It took Leipzig 17 years to give a Bach medal to a woman

It took Leipzig 17 years to give a Bach medal to a woman


norman lebrecht

November 18, 2020

The Canadian pianist Angela Hewitt was yesterday awarded the Bach Medal of the City of Leipzig.

She was the first woman to receive the medal. How is that possible?

Past winners are: Klaus Mertens (2019), Robert Levin (2018), Reinhard Goebel (2017), Peter Kooij (2016), Masaaki Suzuki (2012), Herbert Blomstedt (2011), Philippe Herreweghe (2010), Frieder Bernius (2009), Nikolaus Harnoncourt (2007), Ton Koopman (2006), John Eliot Gardiner (2005), Helmuth Rilling (2004) and Gustav Leonhardt (2003).



  • Iain Simcock says:

    Presumably because no woman has distinguished herself enough in Bach performance before. When you read the list of names, I’m not certain Angela Hewitt is up to it. I’d have chosen Rachel Podger!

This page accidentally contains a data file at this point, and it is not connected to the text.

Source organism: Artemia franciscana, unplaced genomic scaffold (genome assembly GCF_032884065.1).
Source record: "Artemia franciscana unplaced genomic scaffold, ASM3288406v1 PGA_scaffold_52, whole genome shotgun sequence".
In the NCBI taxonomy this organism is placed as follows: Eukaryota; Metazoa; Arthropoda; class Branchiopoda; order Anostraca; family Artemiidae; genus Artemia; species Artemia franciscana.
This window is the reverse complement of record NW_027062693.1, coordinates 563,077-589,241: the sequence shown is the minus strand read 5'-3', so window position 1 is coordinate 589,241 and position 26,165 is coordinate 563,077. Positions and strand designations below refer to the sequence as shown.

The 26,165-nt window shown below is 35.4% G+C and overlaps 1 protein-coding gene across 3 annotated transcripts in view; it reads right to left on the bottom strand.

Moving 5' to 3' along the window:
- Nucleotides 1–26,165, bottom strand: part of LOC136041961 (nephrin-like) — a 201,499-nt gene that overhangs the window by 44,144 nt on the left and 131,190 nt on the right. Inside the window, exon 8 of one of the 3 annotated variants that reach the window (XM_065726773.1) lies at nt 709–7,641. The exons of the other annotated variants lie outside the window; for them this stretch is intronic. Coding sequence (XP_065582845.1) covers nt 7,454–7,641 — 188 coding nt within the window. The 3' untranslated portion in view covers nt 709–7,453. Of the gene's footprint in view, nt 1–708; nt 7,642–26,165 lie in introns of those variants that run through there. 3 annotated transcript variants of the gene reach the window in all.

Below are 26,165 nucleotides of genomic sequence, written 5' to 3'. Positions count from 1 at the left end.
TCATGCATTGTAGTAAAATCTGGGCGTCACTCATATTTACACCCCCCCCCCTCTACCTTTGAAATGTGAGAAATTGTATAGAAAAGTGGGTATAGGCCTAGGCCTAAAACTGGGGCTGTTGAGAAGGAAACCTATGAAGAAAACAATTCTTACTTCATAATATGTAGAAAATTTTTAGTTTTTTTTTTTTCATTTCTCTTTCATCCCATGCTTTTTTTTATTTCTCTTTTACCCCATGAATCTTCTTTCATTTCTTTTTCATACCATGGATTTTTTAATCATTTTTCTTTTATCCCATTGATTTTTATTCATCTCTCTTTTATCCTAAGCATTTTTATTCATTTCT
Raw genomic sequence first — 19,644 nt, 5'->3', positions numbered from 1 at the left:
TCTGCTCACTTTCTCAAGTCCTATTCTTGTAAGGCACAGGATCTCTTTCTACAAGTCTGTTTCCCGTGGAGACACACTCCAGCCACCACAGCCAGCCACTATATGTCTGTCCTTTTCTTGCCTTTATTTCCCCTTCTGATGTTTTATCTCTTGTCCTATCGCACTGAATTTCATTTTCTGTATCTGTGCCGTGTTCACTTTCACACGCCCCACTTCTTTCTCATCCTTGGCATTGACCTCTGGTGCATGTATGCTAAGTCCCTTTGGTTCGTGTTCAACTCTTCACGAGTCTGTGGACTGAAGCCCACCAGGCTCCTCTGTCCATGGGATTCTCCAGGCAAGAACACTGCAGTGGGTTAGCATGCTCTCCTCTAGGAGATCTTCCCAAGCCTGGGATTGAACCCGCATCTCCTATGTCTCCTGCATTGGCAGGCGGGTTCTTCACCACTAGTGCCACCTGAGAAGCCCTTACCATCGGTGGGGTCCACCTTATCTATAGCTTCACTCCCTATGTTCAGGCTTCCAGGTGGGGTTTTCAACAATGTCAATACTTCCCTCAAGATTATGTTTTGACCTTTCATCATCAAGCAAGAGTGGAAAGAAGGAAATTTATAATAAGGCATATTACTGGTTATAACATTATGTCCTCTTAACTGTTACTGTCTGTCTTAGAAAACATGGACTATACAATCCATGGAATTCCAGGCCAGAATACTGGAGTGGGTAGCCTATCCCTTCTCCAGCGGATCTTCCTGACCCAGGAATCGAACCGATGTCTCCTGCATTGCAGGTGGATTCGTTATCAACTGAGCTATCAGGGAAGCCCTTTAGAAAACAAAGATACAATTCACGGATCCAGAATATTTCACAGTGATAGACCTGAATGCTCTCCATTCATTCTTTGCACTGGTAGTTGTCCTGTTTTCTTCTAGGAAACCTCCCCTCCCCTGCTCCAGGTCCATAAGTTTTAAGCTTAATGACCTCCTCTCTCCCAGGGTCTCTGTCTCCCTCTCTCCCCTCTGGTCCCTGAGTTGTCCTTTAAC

• Frances Merchant says:

      Is this a comment from a possibly mentally defective person? What about Marie-Claire Alain, Zuzana Ruzickova, Wanda Landowska, Tatiana Nikolaeva? Caveat: Iain Simcock’s social media presence is full of so much right-wing Catholicism and anti-modernity that I think we all know what his ‘values’ are as a person.

      • HugoPreuss says:

        Okay: whom do you want to delete from the list above? BTW, since all of your nominees are dead, most of them for quite a while, it is a bit difficult to give the award to them.

      • Observer says:

        Tatiana Nikolaeva died in 1993 – ten years before the first Bach Medal was awarded.